Lee Ann Setzer is a writer and a mom of teenagers. She is currently learning to ice skate. She blogs sporadically at lookunderthings.blogspot.com.
‘Twas battered and scarred, and the auctioneer thought it hardly worth his while
To waste his time with the old violin, but he held it up with a smile…
In this familiar old rhyme* the old violin is about to be auctioned off for $3. But then an old man walks up from the back of the room, dusts off the shabby instrument, tightens the strings, and plays a beautiful melody. After the last note fades, the same violin sells for $3000.
“What changed its worth? Swift came the reply: The touch of the master’s hand.”
The poem likens the battered violin to battered, weary people who need only “the touch of the Master’s hand.” The Church-produced video depiction of this poem begins with an old man lovingly hand-crafting the violin in his workshop. Later, it’s the same old man—the violin’s creator—who plays it in the auction, revealing its intrinsic worth.
This rhyme keeps running around in my head because I recently acquired my great-grandmother’s 125-year-old violin. The case also contained some 1983 correspondence between my grandmother and a violin appraiser. The appraiser took great rhetorical pains to assure my grandmother that the market was “infested” with “mass-produced reproductions” such as hers, “abortions” of workmanship. He contemptuously pronounced our violin a “student instrument,” worth as much as $200, but perhaps as little as $25, depending on the infestation level of Grandma’s local violin market.
That’s a useful letter: I don’t need to bother insuring our family violin for thousands, or storing it away in a climate-controlled vault. But even if it’s not a valuable treasure, I couldn’t quite dismiss our violin as a piece of junk—especially not with that old poem running around in my head. I decided to look into fixing it up.
As “battered and scarred” goes, our violin was worse off when we got it than the one in the rhyme. After sitting in closets for decades, it had plenty of dust, but no strings to tighten, and nowhere to attach the strings at one end. Speaking of infestations, horsehair-eating bugs had long since devoured the bowhair. The case was speckled with their tiny brown corpses, among a few remaining shreds of horsehair.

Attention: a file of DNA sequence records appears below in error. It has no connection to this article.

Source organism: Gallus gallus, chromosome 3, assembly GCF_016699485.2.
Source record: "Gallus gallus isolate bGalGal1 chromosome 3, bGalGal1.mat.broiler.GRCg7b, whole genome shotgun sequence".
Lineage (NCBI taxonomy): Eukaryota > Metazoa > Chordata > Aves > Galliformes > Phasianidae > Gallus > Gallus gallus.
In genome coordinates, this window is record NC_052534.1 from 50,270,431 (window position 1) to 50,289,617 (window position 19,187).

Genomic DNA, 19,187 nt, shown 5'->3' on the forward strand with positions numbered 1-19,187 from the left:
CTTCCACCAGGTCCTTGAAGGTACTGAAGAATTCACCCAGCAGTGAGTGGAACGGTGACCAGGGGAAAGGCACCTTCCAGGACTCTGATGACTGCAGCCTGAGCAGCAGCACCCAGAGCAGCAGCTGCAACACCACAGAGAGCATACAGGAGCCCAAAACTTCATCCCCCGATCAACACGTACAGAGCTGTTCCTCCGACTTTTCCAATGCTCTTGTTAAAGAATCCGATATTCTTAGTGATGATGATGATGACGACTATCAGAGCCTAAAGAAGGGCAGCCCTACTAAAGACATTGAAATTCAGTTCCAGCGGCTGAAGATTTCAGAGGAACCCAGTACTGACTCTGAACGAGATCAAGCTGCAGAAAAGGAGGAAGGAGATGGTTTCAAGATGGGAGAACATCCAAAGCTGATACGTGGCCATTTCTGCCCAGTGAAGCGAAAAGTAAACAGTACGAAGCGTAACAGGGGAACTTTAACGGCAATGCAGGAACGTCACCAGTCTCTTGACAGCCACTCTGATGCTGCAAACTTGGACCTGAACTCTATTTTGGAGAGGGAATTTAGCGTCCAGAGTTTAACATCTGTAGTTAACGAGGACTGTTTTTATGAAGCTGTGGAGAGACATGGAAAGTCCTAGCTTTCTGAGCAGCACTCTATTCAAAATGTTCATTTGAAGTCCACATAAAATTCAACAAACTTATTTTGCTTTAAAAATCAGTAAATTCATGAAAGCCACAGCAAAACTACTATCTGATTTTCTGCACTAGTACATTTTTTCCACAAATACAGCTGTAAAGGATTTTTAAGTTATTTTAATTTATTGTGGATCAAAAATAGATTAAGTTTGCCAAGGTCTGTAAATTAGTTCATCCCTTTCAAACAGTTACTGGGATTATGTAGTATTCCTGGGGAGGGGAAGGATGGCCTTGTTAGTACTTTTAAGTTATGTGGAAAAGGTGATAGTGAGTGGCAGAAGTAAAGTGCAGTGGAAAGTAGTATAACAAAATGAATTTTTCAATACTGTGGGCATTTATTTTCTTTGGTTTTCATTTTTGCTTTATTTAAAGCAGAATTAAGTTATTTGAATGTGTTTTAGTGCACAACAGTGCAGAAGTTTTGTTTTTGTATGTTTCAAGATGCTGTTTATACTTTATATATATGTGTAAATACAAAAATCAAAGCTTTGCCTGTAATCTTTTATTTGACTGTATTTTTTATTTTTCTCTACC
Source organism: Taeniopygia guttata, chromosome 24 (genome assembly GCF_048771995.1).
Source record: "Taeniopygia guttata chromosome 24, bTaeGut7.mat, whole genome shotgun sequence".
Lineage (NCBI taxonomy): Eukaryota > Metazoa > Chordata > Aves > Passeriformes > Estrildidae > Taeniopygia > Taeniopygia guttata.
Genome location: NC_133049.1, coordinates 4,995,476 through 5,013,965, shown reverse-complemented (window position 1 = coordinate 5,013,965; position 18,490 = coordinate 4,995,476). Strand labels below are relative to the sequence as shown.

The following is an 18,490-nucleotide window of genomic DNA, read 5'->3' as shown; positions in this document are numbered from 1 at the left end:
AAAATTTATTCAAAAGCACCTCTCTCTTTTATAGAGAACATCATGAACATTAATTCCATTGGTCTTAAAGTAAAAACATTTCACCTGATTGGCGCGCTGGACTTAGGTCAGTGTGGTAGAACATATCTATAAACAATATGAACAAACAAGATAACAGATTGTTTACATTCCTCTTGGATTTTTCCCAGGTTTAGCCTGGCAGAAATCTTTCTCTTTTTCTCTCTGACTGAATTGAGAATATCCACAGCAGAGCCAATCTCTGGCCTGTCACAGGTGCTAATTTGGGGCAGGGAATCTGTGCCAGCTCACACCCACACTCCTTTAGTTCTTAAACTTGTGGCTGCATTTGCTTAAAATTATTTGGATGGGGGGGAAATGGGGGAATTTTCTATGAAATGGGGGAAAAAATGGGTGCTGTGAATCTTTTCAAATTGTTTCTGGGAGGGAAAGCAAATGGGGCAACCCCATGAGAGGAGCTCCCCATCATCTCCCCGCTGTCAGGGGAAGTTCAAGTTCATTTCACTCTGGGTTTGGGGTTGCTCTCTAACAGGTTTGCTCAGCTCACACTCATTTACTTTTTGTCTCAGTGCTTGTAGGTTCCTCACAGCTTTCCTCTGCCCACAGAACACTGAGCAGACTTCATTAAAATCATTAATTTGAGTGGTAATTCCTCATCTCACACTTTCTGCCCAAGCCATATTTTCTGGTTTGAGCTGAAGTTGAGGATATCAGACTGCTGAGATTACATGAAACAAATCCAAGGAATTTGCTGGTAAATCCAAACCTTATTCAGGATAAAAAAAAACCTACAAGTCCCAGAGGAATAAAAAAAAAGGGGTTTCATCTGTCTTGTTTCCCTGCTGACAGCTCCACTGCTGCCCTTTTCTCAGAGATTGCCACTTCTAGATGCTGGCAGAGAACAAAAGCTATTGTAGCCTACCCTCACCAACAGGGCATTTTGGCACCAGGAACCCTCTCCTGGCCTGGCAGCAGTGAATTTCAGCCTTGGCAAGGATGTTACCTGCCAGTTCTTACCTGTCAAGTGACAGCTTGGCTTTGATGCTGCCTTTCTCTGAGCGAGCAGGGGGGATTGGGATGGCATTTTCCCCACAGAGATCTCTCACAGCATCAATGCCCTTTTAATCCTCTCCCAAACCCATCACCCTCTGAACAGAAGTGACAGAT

My grandma was excited when she heard my plans, but nervous when I told her that my fourteen-year-old daughter wanted to learn to play her great-great grandmother’s instrument. I think Grandma had envisioned the violin in a place of honor on my living room wall—not in daily, ordinary use.
But the man at the music store was optimistic. He quoted me prices for new parts and declared the violin sound and playable. “Old pieces like this,” he said, “often have better resonance than newer ones.”
On the way home, my daughter cut to the heart of the ambiguity. “Why,” she asked, “did that appraiser guy think it’s a piece of junk, but the music store guy thinks it’s a good violin?”
“They’re answering different questions,” I said. “The appraiser wants to know if it’s a rare instrument that’s worth a lot of money. The man in the music store wants to know whether you could learn to play a tune on it.”
It fixed up nicely, and there’s something liberating about knowing that this instrument is worth practically nothing. We don’t have to wonder if a fingerprint will make its value plummet. I was not obliged to have a coronary when my daughter, eager to start, used marked finger intervals on the neck with Scotch tape. We just have to take reasonable care of a family treasure that still apparently has a lot of use in it.
I have to admit to a little unholy glee that Mr. Grouchy Appraiser Guy has probably retired or died by now, and the violin he snubbed is still going strong. But its market value probably hasn’t increased much in thirty years. I invested a little money to make it back into what it always was: a student instrument. Even if a master musician happens to play a tune on it, no discerning buyer is paying three grand for this violin.
As a student instrument, it might get played in a recital or two—especially with that added resonance that comes from age—but that’s as high as it can reasonably aspire. And the touch of the student’s hand can be brutal. From experience with beginning string players around here, I’m braced for a couple weeks of raucous squawking. And if my daughter practices hard and achieves proficiency, her violin teacher will eventually recommend a “better” instrument.
Our old violin will have done its job: changing the student. And that’s worth a fair bit.
*“The Touch of the Master’s Hand,” by Myra Brooks Welch